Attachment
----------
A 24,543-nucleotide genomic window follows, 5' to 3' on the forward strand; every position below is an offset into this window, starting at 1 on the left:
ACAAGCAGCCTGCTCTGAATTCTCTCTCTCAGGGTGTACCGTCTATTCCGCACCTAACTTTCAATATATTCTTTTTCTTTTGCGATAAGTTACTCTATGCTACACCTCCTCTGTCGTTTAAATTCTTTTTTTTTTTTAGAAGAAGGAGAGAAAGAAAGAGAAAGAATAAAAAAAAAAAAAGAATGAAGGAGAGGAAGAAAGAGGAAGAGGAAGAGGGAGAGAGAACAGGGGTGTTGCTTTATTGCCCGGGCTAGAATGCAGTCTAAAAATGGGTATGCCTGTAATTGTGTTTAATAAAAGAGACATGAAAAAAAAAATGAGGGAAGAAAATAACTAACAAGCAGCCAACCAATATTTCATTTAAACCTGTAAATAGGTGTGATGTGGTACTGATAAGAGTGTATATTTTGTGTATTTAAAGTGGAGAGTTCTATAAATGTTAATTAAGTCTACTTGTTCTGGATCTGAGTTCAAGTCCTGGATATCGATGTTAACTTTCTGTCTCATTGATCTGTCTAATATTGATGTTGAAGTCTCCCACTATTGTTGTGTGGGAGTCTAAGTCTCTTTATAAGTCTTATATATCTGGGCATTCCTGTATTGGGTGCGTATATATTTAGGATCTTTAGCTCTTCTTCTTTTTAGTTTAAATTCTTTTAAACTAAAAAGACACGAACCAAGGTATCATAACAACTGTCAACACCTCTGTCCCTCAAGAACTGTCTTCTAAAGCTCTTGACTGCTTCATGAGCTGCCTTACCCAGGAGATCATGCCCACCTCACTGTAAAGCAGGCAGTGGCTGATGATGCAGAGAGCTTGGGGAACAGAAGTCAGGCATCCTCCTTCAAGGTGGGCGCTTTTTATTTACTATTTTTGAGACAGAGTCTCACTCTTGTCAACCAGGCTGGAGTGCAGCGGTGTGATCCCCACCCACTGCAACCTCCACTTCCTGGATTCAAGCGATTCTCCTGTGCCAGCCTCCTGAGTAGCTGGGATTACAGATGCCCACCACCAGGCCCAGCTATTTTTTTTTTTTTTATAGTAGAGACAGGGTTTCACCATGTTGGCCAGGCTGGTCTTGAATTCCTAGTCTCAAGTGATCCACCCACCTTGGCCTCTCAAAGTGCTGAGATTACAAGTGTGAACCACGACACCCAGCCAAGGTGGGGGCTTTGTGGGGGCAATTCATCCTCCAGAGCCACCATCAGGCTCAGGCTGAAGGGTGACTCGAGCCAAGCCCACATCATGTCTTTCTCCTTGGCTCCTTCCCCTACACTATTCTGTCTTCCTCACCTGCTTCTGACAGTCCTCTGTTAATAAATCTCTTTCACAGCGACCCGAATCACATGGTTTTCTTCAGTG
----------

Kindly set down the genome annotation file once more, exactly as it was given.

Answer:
A 24,543-nucleotide genomic window follows, 5' to 3' on the forward strand; every position below is an offset into this window, starting at 1 on the left:
ACAAGCAGCCTGCTCTGAATTCTCTCTCTCAGGGTGTACCGTCTATTCCGCACCTAACTTTCAATATATTCTTTTTCTTTTGCGATAAGTTACTCTATGCTACACCTCCTCTGTCGTTTAAATTCTTTTTTTTTTTTAGAAGAAGGAGAGAAAGAAAGAGAAAGAATAAAAAAAAAAAAAGAATGAAGGAGAGGAAGAAAGAGGAAGAGGAAGAGGGAGAGAGAACAGGGGTGTTGCTTTATTGCCCGGGCTAGAATGCAGTCTAAAAATGGGTATGCCTGTAATTGTGTTTAATAAAAGAGACATGAAAAAAAAAATGAGGGAAGAAAATAACTAACAAGCAGCCAACCAATATTTCATTTAAACCTGTAAATAGGTGTGATGTGGTACTGATAAGAGTGTATATTTTGTGTATTTAAAGTGGAGAGTTCTATAAATGTTAATTAAGTCTACTTGTTCTGGATCTGAGTTCAAGTCCTGGATATCGATGTTAACTTTCTGTCTCATTGATCTGTCTAATATTGATGTTGAAGTCTCCCACTATTGTTGTGTGGGAGTCTAAGTCTCTTTATAAGTCTTATATATCTGGGCATTCCTGTATTGGGTGCGTATATATTTAGGATCTTTAGCTCTTCTTCTTTTTAGTTTAAATTCTTTTAAACTAAAAAGACACGAACCAAGGTATCATAACAACTGTCAACACCTCTGTCCCTCAAGAACTGTCTTCTAAAGCTCTTGACTGCTTCATGAGCTGCCTTACCCAGGAGATCATGCCCACCTCACTGTAAAGCAGGCAGTGGCTGATGATGCAGAGAGCTTGGGGAACAGAAGTCAGGCATCCTCCTTCAAGGTGGGCGCTTTTTATTTACTATTTTTGAGACAGAGTCTCACTCTTGTCAACCAGGCTGGAGTGCAGCGGTGTGATCCCCACCCACTGCAACCTCCACTTCCTGGATTCAAGCGATTCTCCTGTGCCAGCCTCCTGAGTAGCTGGGATTACAGATGCCCACCACCAGGCCCAGCTATTTTTTTTTTTTTTATAGTAGAGACAGGGTTTCACCATGTTGGCCAGGCTGGTCTTGAATTCCTAGTCTCAAGTGATCCACCCACCTTGGCCTCTCAAAGTGCTGAGATTACAAGTGTGAACCACGACACCCAGCCAAGGTGGGGGCTTTGTGGGGGCAATTCATCCTCCAGAGCCACCATCAGGCTCAGGCTGAAGGGTGACTCGAGCCAAGCCCACATCATGTCTTTCTCCTTGGCTCCTTCCCCTACACTATTCTGTCTTCCTCACCTGCTTCTGACAGTCCTCTGTTAATAAATCTCTTTCACAGCGACCCGAATCACATGGTTTTCTTCAGTG